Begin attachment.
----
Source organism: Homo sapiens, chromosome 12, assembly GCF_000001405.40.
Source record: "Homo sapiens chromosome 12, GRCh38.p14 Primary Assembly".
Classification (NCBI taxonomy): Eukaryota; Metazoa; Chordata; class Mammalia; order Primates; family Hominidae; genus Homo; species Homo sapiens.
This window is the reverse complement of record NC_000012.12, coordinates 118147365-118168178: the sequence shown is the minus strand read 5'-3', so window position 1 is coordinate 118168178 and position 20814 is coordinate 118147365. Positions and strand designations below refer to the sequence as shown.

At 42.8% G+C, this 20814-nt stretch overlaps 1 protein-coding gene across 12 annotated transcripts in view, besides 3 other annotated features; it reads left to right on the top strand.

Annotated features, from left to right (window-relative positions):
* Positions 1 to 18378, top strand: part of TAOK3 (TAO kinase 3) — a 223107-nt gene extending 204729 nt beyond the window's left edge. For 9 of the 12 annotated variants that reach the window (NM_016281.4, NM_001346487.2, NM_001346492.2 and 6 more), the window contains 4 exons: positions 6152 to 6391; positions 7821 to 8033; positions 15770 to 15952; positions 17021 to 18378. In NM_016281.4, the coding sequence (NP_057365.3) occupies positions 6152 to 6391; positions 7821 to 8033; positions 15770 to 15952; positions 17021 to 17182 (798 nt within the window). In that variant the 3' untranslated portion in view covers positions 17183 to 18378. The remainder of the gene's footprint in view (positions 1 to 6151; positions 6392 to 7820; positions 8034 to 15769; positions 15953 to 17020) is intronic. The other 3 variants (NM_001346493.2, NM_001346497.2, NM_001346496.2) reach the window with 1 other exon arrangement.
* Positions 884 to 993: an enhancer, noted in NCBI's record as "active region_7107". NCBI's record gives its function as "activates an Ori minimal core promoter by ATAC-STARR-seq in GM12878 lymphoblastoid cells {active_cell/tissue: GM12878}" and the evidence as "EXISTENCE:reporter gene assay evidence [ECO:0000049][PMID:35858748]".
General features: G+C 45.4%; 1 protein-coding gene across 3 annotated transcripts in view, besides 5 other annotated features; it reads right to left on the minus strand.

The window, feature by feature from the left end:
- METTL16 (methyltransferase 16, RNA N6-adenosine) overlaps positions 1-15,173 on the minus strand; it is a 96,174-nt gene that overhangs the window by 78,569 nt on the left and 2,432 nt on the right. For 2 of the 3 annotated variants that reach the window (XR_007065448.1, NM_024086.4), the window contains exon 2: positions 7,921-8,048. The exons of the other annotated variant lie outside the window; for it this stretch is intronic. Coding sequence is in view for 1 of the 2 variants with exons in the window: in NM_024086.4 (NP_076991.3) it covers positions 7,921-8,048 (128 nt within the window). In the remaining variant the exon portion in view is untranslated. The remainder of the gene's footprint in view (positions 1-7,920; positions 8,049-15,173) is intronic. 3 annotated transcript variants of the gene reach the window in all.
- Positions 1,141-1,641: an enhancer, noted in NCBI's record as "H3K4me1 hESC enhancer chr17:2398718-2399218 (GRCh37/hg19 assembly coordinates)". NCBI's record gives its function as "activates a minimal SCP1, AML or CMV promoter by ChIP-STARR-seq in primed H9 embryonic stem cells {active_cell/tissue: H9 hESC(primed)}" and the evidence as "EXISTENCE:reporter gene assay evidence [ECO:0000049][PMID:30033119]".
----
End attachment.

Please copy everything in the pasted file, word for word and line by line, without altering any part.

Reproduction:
Source organism: Homo sapiens, chromosome 12, assembly GCF_000001405.40.
Source record: "Homo sapiens chromosome 12, GRCh38.p14 Primary Assembly".
Classification (NCBI taxonomy): Eukaryota; Metazoa; Chordata; class Mammalia; order Primates; family Hominidae; genus Homo; species Homo sapiens.
This window is the reverse complement of record NC_000012.12, coordinates 118147365-118168178: the sequence shown is the minus strand read 5'-3', so window position 1 is coordinate 118168178 and position 20814 is coordinate 118147365. Positions and strand designations below refer to the sequence as shown.

At 42.8% G+C, this 20814-nt stretch overlaps 1 protein-coding gene across 12 annotated transcripts in view, besides 3 other annotated features; it reads left to right on the top strand.

Annotated features, from left to right (window-relative positions):
* Positions 1 to 18378, top strand: part of TAOK3 (TAO kinase 3) — a 223107-nt gene extending 204729 nt beyond the window's left edge. For 9 of the 12 annotated variants that reach the window (NM_016281.4, NM_001346487.2, NM_001346492.2 and 6 more), the window contains 4 exons: positions 6152 to 6391; positions 7821 to 8033; positions 15770 to 15952; positions 17021 to 18378. In NM_016281.4, the coding sequence (NP_057365.3) occupies positions 6152 to 6391; positions 7821 to 8033; positions 15770 to 15952; positions 17021 to 17182 (798 nt within the window). In that variant the 3' untranslated portion in view covers positions 17183 to 18378. The remainder of the gene's footprint in view (positions 1 to 6151; positions 6392 to 7820; positions 8034 to 15769; positions 15953 to 17020) is intronic. The other 3 variants (NM_001346493.2, NM_001346497.2, NM_001346496.2) reach the window with 1 other exon arrangement.
* Positions 884 to 993: an enhancer, noted in NCBI's record as "active region_7107". NCBI's record gives its function as "activates an Ori minimal core promoter by ATAC-STARR-seq in GM12878 lymphoblastoid cells {active_cell/tissue: GM12878}" and the evidence as "EXISTENCE:reporter gene assay evidence [ECO:0000049][PMID:35858748]".
General features: G+C 45.4%; 1 protein-coding gene across 3 annotated transcripts in view, besides 5 other annotated features; it reads right to left on the minus strand.

The window, feature by feature from the left end:
- METTL16 (methyltransferase 16, RNA N6-adenosine) overlaps positions 1-15,173 on the minus strand; it is a 96,174-nt gene that overhangs the window by 78,569 nt on the left and 2,432 nt on the right. For 2 of the 3 annotated variants that reach the window (XR_007065448.1, NM_024086.4), the window contains exon 2: positions 7,921-8,048. The exons of the other annotated variant lie outside the window; for it this stretch is intronic. Coding sequence is in view for 1 of the 2 variants with exons in the window: in NM_024086.4 (NP_076991.3) it covers positions 7,921-8,048 (128 nt within the window). In the remaining variant the exon portion in view is untranslated. The remainder of the gene's footprint in view (positions 1-7,920; positions 8,049-15,173) is intronic. 3 annotated transcript variants of the gene reach the window in all.
- Positions 1,141-1,641: an enhancer, noted in NCBI's record as "H3K4me1 hESC enhancer chr17:2398718-2399218 (GRCh37/hg19 assembly coordinates)". NCBI's record gives its function as "activates a minimal SCP1, AML or CMV promoter by ChIP-STARR-seq in primed H9 embryonic stem cells {active_cell/tissue: H9 hESC(primed)}" and the evidence as "EXISTENCE:reporter gene assay evidence [ECO:0000049][PMID:30033119]".